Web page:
• Return of displaced Lanao Sur residents uncertain


    THE military could not ascertain when displaced families could return to their residences in Lanao del Sur as security forces are still conducting clearing operations to make sure no booby traps and improvised explosives devices were left by the terrorist Maute Group whose camp in Piagapo town was overrun by government forces recently.

    Lt. Col. Joa-ar Herrera, spokesman for the Philippine Army’s 1st Infantry Division, said the military is still hunting down the terrorists in the outskirts of the province.

    “The clearing operations are still ongoing. Once it is terminated, the residents can go back to their respective residences,” he added.

    Herrera said Army units are assisting internally displaced persons who are being provided relief goods by the Philippine Red Cross and non-government organizations.

    The Army official estimated the affected people to number 3,000 and the area that is being cleared to be about 10 to 15 hectares.

    At least 37 terrorists were killed in a series of clashes in the province that started over the weekend when government forces launched massive offensives against the Maute Group.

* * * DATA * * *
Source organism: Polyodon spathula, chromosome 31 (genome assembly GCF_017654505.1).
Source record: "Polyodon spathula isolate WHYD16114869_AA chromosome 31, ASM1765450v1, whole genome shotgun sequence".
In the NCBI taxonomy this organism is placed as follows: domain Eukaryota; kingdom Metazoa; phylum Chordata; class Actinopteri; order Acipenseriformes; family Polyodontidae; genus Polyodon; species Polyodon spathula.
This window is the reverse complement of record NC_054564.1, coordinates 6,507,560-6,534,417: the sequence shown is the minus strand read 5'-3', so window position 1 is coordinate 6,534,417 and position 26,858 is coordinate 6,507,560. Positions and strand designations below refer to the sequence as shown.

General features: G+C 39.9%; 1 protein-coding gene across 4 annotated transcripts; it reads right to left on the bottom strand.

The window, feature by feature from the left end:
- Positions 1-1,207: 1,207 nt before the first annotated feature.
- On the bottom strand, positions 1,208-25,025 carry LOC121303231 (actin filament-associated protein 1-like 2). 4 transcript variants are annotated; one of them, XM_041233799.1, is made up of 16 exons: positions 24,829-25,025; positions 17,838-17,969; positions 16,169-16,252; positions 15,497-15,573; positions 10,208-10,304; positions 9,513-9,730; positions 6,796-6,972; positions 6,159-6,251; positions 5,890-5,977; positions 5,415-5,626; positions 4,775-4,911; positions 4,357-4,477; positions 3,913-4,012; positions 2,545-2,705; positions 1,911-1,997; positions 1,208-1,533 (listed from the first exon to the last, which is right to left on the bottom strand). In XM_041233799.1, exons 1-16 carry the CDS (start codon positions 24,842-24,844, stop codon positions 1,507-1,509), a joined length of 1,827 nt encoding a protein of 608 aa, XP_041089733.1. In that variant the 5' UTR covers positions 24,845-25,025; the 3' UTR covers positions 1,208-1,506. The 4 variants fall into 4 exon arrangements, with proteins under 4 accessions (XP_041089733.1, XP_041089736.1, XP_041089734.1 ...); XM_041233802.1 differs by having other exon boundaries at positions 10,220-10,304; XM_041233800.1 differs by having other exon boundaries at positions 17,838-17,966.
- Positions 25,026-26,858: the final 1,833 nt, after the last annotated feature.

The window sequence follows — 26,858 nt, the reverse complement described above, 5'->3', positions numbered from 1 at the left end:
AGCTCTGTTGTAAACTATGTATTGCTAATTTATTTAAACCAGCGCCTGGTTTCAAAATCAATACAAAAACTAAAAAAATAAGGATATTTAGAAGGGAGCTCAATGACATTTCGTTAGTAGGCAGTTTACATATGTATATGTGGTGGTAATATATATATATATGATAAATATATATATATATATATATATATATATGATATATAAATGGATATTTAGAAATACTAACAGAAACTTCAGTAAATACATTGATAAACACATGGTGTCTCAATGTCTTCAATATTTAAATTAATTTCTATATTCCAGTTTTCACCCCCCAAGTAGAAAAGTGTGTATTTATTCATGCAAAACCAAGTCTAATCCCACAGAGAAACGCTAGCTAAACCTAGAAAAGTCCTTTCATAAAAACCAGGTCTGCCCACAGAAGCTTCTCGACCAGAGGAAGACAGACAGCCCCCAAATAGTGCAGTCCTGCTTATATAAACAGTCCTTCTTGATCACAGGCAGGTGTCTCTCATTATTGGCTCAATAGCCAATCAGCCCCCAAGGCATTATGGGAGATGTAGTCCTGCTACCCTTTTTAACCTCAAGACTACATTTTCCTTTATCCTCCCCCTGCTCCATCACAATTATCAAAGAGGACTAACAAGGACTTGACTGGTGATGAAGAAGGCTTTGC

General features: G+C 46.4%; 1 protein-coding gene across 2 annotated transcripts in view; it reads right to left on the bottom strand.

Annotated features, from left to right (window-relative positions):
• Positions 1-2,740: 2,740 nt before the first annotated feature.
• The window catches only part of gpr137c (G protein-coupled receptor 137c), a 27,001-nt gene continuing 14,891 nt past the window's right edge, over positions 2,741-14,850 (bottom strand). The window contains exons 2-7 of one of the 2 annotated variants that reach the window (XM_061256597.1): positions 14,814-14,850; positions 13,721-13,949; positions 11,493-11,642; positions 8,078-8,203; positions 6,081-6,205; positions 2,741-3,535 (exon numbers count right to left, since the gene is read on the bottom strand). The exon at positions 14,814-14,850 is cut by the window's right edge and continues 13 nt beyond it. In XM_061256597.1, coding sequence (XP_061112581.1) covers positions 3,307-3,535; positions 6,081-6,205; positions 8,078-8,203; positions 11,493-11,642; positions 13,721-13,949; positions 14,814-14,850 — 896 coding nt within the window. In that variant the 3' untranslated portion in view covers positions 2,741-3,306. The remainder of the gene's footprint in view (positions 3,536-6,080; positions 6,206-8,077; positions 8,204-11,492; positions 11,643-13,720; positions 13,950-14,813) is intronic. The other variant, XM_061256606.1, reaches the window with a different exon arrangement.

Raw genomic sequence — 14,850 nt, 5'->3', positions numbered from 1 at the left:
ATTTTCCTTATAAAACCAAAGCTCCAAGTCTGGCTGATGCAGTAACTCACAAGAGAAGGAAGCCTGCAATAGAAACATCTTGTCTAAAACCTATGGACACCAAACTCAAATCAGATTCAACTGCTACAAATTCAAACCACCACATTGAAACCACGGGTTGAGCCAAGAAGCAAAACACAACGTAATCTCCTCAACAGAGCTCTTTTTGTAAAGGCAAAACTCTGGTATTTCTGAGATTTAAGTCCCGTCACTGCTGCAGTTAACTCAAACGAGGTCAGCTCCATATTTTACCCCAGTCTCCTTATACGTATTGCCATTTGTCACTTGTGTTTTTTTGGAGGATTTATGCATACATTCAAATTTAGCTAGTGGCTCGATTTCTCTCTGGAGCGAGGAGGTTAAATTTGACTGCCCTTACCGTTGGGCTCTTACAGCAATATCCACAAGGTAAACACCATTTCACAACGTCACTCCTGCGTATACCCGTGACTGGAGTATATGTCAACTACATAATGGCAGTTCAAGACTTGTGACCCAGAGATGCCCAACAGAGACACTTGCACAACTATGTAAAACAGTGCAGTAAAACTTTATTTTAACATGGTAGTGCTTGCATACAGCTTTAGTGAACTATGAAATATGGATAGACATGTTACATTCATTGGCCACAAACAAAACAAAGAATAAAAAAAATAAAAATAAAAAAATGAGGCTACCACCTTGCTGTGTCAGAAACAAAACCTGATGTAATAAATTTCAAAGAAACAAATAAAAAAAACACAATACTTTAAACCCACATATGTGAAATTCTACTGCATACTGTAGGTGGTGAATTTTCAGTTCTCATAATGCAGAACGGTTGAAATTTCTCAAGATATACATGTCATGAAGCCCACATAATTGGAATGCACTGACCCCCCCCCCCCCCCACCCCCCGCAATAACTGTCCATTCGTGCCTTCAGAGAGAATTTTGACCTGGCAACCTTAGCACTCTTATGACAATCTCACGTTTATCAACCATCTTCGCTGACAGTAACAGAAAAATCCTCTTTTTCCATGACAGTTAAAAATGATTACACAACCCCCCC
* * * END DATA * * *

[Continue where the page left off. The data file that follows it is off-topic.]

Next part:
Among those reportedly killed were three Indonesians and a Malaysian, said to be members of the Asian terror group Jema’ah Islamiyah (JI).

    Government forces captured the Maute camp in Piagapo complex, Barangay Gacap after a final assault on Monday.

    They immediately raised the Philippine flag there.

    The Maute Group, also known as the Dawlah Islamiya, is led by siblings Omar and Abdullah Maute, both ethnic Maranaos who grew up in Butig town in the first district of Lanao del Sur.

    The group boasts of loyalty to the Islamic State in Iraq and Syria and is using the black ISIS flag as its revolutionary banner.

    Maute gunmen, feared for their enforcement of a ruthless Taliban-style justice system in areas where they operate, have been sowing terror in the hinterlands of Lanao del Sur since 2015.

    They collect “revolutionary taxes” from hapless peasants at gunpoint and interfere with the affairs of duly-constituted barangay (village) governments.

    Fernan Marasigan


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